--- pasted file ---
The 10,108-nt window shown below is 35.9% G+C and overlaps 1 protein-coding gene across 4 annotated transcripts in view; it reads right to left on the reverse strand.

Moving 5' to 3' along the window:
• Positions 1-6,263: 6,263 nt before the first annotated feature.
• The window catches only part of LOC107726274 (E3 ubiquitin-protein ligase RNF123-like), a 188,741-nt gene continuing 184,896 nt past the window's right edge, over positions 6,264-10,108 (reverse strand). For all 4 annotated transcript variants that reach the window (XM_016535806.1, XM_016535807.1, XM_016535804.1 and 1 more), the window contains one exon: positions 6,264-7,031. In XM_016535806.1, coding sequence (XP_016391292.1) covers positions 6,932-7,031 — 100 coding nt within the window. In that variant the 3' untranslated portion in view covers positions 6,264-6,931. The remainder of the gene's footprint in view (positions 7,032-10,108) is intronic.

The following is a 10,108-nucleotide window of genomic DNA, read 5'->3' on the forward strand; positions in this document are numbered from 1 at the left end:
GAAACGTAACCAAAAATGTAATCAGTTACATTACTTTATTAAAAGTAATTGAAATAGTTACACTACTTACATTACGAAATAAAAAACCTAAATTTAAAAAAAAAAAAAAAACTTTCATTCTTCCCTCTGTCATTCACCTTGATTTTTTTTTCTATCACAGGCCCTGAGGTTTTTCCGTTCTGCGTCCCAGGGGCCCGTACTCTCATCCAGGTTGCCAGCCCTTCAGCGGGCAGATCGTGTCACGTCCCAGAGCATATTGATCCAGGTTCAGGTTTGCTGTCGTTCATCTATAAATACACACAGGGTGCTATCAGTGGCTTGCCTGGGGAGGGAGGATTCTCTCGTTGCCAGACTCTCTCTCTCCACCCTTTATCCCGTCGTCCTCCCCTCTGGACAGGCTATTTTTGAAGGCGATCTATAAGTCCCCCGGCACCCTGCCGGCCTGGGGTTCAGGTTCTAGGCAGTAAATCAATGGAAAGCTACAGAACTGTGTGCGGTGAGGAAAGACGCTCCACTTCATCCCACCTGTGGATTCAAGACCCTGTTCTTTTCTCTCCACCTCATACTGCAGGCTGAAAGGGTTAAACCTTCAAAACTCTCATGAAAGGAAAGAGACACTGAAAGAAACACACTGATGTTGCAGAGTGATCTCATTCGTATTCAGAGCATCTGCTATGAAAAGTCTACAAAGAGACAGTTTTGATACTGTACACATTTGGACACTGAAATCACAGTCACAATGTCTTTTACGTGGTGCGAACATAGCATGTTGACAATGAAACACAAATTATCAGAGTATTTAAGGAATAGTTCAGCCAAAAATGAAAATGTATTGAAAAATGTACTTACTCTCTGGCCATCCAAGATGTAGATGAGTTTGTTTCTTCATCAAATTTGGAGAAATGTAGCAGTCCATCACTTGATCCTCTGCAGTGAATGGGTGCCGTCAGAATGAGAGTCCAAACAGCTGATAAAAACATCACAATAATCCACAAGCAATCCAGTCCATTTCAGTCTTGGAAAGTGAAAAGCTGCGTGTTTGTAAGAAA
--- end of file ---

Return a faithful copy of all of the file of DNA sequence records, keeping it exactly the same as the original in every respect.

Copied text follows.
The 10,108-nt window shown below is 35.9% G+C and overlaps 1 protein-coding gene across 4 annotated transcripts in view; it reads right to left on the reverse strand.

Moving 5' to 3' along the window:
• Positions 1-6,263: 6,263 nt before the first annotated feature.
• The window catches only part of LOC107726274 (E3 ubiquitin-protein ligase RNF123-like), a 188,741-nt gene continuing 184,896 nt past the window's right edge, over positions 6,264-10,108 (reverse strand). For all 4 annotated transcript variants that reach the window (XM_016535806.1, XM_016535807.1, XM_016535804.1 and 1 more), the window contains one exon: positions 6,264-7,031. In XM_016535806.1, coding sequence (XP_016391292.1) covers positions 6,932-7,031 — 100 coding nt within the window. In that variant the 3' untranslated portion in view covers positions 6,264-6,931. The remainder of the gene's footprint in view (positions 7,032-10,108) is intronic.

The following is a 10,108-nucleotide window of genomic DNA, read 5'->3' on the forward strand; positions in this document are numbered from 1 at the left end:
GAAACGTAACCAAAAATGTAATCAGTTACATTACTTTATTAAAAGTAATTGAAATAGTTACACTACTTACATTACGAAATAAAAAACCTAAATTTAAAAAAAAAAAAAAAACTTTCATTCTTCCCTCTGTCATTCACCTTGATTTTTTTTTCTATCACAGGCCCTGAGGTTTTTCCGTTCTGCGTCCCAGGGGCCCGTACTCTCATCCAGGTTGCCAGCCCTTCAGCGGGCAGATCGTGTCACGTCCCAGAGCATATTGATCCAGGTTCAGGTTTGCTGTCGTTCATCTATAAATACACACAGGGTGCTATCAGTGGCTTGCCTGGGGAGGGAGGATTCTCTCGTTGCCAGACTCTCTCTCTCCACCCTTTATCCCGTCGTCCTCCCCTCTGGACAGGCTATTTTTGAAGGCGATCTATAAGTCCCCCGGCACCCTGCCGGCCTGGGGTTCAGGTTCTAGGCAGTAAATCAATGGAAAGCTACAGAACTGTGTGCGGTGAGGAAAGACGCTCCACTTCATCCCACCTGTGGATTCAAGACCCTGTTCTTTTCTCTCCACCTCATACTGCAGGCTGAAAGGGTTAAACCTTCAAAACTCTCATGAAAGGAAAGAGACACTGAAAGAAACACACTGATGTTGCAGAGTGATCTCATTCGTATTCAGAGCATCTGCTATGAAAAGTCTACAAAGAGACAGTTTTGATACTGTACACATTTGGACACTGAAATCACAGTCACAATGTCTTTTACGTGGTGCGAACATAGCATGTTGACAATGAAACACAAATTATCAGAGTATTTAAGGAATAGTTCAGCCAAAAATGAAAATGTATTGAAAAATGTACTTACTCTCTGGCCATCCAAGATGTAGATGAGTTTGTTTCTTCATCAAATTTGGAGAAATGTAGCAGTCCATCACTTGATCCTCTGCAGTGAATGGGTGCCGTCAGAATGAGAGTCCAAACAGCTGATAAAAACATCACAATAATCCACAAGCAATCCAGTCCATTTCAGTCTTGGAAAGTGAAAAGCTGCGTGTTTGTAAGAAA